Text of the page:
The idea of selectively compressing aspects of a model railroad has been around for a long time, but has mostly been applied to physical things such as building size, number of windows, bridge length, etc. The motivation is that our model railroad layouts are significantly smaller than the prototype, so to help compensate for this, we reduce the size or number of various elements to help make the layout seem bigger. The notion that this same idea can be applied to the operational aspects of running a model railroad has not been popular, but will be explored here.
Model train sizes and distances are already vastly smaller that on the prototype, and we often operate with a “fast clock” to enhance the notion of time and distance, but there are a few more things that can be done from a timing perspective to enhance layout operations.
A prototype railroad moves cars around in order to effect shipments of goods from one place to another. No cars move without a very specific purpose. On a model railroad, none of the cars are actually carrying a real shipment, but we want to move the model cars in a way that gives some fun, and provides some illusion that we are in fact moving the cars as if they are fulfilling real shipments, instead of just being moved about randomly. Some aspects of prototype practice can diminish this illusion and reduce the so-called “Play Value” of a session if followed too rigidly. For example, cars on a model railroad that are being loaded or unloaded at an industry are in fact doing absolutely nothing, and no shipper will get upset if the cars get moved before the required simulated time has elapsed. On the contrary, if we can pick up a car that has been recently delivered, far sooner than is prototypical, then we will increase the play value for the people involved. The trick is to do this in such a way that it is not obvious that very little time has elapsed between delivery and pickup. One simple example is to have a car delivered by one crew, but picked up soon after by a completely different crew. If done carefully, both crews are none the wiser that the car did not remain at the industry for the required time, and both are maximizing their play time by keeping busy switching cars.
Another area that can be compromised from prototype practice is the time of day or the number of times per day that an industry is switched. No plant manager will be placing irate phone calls to the railroad if multiple trains per day switch the same industry. From the perspective of each crew switching an industry, they are the only game in town when they are there, and what others do at a different time of the day is of no concern to them. This way we can extract far more play value from one set of industries in a given town. It is certainly possible to have some dwell time on some cars so that not all of the cars get picked up at the same time. A small amount of this will help to have some cars that are not to be moved by a given train and interfering with those that should move, thereby increasing the switching effort required, and hence the play value.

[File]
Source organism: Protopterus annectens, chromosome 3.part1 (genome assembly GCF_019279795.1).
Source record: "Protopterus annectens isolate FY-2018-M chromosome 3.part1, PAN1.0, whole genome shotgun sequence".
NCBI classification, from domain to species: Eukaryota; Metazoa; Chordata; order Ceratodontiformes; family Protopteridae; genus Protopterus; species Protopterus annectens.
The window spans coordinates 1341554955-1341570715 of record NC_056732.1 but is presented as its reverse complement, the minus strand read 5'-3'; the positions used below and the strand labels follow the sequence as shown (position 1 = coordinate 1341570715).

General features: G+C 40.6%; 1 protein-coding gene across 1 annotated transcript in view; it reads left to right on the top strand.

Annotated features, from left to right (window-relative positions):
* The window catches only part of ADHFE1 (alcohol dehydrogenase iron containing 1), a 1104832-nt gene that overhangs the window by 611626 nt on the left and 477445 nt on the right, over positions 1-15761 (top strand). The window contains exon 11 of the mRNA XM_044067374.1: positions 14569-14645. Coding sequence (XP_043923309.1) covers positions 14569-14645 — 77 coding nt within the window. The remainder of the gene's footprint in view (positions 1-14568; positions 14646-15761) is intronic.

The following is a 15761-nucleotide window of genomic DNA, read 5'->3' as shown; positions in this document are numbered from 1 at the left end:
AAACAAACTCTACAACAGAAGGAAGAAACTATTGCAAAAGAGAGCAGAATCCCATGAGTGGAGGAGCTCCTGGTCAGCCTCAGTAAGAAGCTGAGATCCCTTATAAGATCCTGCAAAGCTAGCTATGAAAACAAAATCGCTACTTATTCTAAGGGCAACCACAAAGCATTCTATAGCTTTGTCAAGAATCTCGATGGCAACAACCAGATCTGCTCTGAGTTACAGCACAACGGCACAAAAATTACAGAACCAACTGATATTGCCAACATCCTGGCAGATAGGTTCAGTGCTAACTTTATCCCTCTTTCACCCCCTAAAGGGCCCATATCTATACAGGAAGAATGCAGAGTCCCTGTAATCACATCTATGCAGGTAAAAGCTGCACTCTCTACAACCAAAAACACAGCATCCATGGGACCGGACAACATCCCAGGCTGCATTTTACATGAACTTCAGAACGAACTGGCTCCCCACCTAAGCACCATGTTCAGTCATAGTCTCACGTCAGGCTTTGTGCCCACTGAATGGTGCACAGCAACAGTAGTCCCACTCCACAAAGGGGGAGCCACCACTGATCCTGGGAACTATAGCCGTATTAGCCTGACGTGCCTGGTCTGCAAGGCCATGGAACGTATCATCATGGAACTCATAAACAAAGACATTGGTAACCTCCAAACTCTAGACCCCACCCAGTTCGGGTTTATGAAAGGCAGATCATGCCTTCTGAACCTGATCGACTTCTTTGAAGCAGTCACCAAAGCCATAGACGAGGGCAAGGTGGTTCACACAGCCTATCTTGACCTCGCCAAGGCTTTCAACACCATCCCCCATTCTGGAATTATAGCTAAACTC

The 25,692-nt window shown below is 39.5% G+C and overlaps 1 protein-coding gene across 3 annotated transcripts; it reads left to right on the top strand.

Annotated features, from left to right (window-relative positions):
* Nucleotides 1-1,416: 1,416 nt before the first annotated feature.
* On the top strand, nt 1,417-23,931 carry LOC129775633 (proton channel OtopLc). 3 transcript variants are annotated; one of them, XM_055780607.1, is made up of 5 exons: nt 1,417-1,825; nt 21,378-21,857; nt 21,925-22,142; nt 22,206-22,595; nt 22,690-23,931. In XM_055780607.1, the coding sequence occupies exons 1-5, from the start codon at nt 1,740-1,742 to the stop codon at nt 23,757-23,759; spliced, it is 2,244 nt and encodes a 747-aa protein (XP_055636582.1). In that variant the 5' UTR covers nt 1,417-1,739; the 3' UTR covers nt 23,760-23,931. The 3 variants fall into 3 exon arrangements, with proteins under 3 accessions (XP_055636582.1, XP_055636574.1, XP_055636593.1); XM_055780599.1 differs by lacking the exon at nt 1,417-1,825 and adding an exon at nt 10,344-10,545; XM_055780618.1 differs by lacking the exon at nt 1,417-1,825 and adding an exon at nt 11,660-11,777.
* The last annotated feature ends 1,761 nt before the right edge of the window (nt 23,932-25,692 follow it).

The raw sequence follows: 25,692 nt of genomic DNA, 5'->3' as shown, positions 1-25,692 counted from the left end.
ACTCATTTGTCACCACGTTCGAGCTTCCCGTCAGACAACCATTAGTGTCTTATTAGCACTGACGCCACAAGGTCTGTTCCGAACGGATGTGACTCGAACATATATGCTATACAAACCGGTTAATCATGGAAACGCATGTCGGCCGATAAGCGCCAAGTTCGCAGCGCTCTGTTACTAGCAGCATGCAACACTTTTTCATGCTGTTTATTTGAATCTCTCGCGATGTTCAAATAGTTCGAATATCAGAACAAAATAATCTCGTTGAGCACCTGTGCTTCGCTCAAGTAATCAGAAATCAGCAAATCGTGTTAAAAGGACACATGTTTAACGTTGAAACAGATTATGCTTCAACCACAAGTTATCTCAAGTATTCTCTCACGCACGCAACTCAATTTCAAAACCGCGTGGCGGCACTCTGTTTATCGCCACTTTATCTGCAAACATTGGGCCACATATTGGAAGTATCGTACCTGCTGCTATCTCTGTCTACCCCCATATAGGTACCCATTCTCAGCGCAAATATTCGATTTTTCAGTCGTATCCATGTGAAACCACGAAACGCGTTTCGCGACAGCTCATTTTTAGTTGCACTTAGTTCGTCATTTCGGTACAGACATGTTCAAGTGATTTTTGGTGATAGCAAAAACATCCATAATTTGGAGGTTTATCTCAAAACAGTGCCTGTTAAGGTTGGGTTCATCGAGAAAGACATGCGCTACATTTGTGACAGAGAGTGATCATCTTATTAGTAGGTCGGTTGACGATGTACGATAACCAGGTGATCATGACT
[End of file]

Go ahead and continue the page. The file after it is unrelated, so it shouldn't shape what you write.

Another aspect of model railroad operations is that no one person can really grasp the entire ebb and flow of cars across a layout over multiple days, except possibly the owner who designed it. People usually participate in an operating session that lasts a few hours and represents a day of a part of a day. It will rarely be apparent to any individual if a given car has remained at an industry for the prototypically correct amount of time to be loaded or unloaded. They will usually interact with a given car only once during that session as the car moves along its journey, so what it did before or after their involvement is not known and should be of no concern. What is important, is that the interactions of the operator with that car be prototypical over the duration of their involvement. For example, knowing the load, and the final destination of the car can enhance the illusion that the car is actually carrying a shipment someplace, rather than just being moved about randomly. All of this needs to be considered from the viewpoint of each operator and what their field of view is of the layout.
Having the flexibility to implement many of these operational compression schemes is difficult with traditional Car Cards and Waybills given that they are normally updated only between operating sessions. Using computer software to simulate these operations has no such limitations and opens up many new possibilities.